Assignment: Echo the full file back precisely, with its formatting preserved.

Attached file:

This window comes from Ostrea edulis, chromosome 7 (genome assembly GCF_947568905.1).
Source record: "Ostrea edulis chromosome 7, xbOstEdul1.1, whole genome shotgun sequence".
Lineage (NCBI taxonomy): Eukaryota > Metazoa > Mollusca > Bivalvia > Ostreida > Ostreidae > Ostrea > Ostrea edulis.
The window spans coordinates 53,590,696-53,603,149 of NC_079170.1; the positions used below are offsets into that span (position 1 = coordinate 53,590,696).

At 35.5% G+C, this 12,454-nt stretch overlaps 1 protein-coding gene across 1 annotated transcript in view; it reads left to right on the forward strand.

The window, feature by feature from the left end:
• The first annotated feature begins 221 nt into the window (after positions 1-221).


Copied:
This window comes from Ostrea edulis, chromosome 7 (genome assembly GCF_947568905.1).
Source record: "Ostrea edulis chromosome 7, xbOstEdul1.1, whole genome shotgun sequence".
Lineage (NCBI taxonomy): Eukaryota > Metazoa > Mollusca > Bivalvia > Ostreida > Ostreidae > Ostrea > Ostrea edulis.
The window spans coordinates 53,590,696-53,603,149 of NC_079170.1; the positions used below are offsets into that span (position 1 = coordinate 53,590,696).

At 35.5% G+C, this 12,454-nt stretch overlaps 1 protein-coding gene across 1 annotated transcript in view; it reads left to right on the forward strand.

The window, feature by feature from the left end:
• The first annotated feature begins 221 nt into the window (after positions 1-221).